Tuesday, August 08, 2006

Rafters vs. Fishermen Again.

Whitewater groups have filed a lawsuit seeking to lift a ban on boats and allow kayaks and canoes on the upper section of the Chattooga River. Needless to say anglers who frequent the river and enjoy its peace and quiet are not exactly thrilled with the idea. Many fear that the upper section will become as popular with rafters and kayaks as the lower section. The lower section was made famous in the 1974 film "Deliverance"

"But thanks to a surging interest in outdoor adventures over the past few decades and the Chattooga's role as the backdrop in the 1974 movie "Deliverance" rafts full of shrieking people at every twist and turn have become a constant presence along the bottom portions of the river."

U.S. Forest Service officials have attempted to broker a deal between the two sides but so far haven't had much luck.

"As the squabble grew louder and the finger-pointing more intense, Andy Holland, a fisherman from Seneca, walked out in disgust. It's not about us, he muttered on his way out. It's about fish."

I think it is about us as outdoorsmen and women. While, I do think that we should all just try to get along, I see no reason that the upper sections of the river shouldn't be reserved for the anglers with the lower sections being for the rafters and kayak jockeys. In a simplistic sort of way it sounds pretty fair to me.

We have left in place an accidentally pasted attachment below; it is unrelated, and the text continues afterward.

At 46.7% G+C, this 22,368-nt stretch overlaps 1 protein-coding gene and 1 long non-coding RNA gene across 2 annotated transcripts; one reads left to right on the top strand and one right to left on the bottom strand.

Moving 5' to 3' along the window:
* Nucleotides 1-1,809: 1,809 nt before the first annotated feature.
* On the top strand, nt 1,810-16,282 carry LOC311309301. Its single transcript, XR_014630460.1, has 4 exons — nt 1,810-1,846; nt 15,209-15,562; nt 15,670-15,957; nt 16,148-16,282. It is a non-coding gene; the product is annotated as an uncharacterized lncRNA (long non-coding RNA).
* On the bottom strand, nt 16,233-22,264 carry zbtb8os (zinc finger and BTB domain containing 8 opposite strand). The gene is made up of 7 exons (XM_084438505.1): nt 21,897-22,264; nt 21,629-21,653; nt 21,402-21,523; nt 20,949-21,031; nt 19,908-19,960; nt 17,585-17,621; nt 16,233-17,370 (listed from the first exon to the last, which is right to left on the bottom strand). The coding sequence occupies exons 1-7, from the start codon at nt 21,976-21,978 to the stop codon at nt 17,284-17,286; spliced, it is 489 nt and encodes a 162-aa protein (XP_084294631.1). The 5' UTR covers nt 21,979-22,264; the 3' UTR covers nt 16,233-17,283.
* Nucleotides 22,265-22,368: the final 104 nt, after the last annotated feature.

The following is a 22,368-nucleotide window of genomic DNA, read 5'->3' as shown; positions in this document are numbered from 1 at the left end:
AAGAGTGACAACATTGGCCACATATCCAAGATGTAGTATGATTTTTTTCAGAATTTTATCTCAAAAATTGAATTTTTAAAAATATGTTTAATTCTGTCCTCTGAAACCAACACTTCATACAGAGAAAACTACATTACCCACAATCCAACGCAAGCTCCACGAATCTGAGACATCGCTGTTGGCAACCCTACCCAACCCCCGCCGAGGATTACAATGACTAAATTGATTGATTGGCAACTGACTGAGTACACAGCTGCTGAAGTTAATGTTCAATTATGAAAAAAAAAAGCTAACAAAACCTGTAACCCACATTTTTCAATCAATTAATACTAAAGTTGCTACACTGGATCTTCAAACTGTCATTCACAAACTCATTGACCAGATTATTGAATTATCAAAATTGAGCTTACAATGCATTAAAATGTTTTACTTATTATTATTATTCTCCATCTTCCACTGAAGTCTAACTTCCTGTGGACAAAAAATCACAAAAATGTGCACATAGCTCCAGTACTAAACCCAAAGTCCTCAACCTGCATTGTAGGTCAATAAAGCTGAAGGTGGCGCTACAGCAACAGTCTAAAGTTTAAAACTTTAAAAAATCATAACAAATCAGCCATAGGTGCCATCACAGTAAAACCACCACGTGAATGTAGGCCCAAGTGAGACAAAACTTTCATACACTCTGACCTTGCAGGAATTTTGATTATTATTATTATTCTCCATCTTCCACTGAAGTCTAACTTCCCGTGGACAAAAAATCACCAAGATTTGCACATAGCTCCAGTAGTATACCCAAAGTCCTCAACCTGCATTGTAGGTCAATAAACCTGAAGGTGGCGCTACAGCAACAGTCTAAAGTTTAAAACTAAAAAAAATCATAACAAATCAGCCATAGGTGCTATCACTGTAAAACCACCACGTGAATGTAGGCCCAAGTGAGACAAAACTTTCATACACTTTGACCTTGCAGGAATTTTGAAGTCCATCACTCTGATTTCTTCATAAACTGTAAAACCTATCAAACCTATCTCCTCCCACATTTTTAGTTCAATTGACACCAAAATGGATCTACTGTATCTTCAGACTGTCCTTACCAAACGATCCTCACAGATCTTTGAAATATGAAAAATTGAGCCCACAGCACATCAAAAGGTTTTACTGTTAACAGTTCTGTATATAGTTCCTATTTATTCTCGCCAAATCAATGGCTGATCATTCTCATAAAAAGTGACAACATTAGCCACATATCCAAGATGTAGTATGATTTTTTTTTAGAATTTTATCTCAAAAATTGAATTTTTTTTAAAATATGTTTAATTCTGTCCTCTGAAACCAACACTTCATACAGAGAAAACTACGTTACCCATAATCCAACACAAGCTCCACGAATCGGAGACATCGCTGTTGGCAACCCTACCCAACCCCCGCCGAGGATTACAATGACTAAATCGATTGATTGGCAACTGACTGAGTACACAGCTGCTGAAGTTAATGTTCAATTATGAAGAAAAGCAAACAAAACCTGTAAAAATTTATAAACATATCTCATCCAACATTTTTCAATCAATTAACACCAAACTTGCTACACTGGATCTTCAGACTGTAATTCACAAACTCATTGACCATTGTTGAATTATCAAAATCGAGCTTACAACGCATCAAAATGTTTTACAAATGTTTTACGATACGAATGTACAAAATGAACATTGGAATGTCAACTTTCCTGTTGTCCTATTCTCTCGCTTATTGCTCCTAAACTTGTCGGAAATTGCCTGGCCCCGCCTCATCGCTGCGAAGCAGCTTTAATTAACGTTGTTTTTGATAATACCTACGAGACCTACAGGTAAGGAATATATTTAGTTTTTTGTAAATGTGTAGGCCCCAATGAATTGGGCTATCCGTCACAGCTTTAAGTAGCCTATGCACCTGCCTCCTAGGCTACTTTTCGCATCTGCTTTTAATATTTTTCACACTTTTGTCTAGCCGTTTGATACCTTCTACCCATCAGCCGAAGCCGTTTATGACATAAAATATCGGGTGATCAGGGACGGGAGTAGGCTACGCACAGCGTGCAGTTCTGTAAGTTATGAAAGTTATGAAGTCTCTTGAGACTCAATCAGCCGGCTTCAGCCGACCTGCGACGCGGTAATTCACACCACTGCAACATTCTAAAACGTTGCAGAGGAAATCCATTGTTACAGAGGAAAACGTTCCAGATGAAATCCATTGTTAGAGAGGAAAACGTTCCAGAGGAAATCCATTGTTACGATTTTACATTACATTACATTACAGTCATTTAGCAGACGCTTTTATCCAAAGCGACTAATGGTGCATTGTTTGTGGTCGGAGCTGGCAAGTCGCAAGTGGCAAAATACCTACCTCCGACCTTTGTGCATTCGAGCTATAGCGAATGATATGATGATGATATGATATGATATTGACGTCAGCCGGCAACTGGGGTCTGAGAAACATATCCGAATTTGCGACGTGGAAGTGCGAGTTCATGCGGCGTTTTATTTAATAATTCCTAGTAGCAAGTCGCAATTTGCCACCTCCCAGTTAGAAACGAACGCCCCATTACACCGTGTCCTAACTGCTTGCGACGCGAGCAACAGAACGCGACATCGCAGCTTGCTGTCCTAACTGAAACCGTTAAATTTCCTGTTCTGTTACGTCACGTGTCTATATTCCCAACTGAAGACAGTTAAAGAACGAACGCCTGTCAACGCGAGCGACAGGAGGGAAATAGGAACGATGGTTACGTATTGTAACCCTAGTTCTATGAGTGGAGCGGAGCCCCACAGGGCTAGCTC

Perhaps area anglers could erect a series of "Raft repellent Stations" along the river's edge. These stations would be simple enough to build by using large speakers to broadcast banjo tunes across the river. This along with the required viewing of a video of Ned Beatty talking about river etiquette should do the trick quite nicely.

1 comment:

Anonymous said...

Two-thirds of the Chattooga river allows boating and one third is set aside for fishing based on the USFS recreation policy. The kayak lobby organization want the whole thing. I agree with no boating and an attempt to alter the "desirability" of use by the boaters. However, the Tellitubbies theme song or elevator might be more effective then banjos.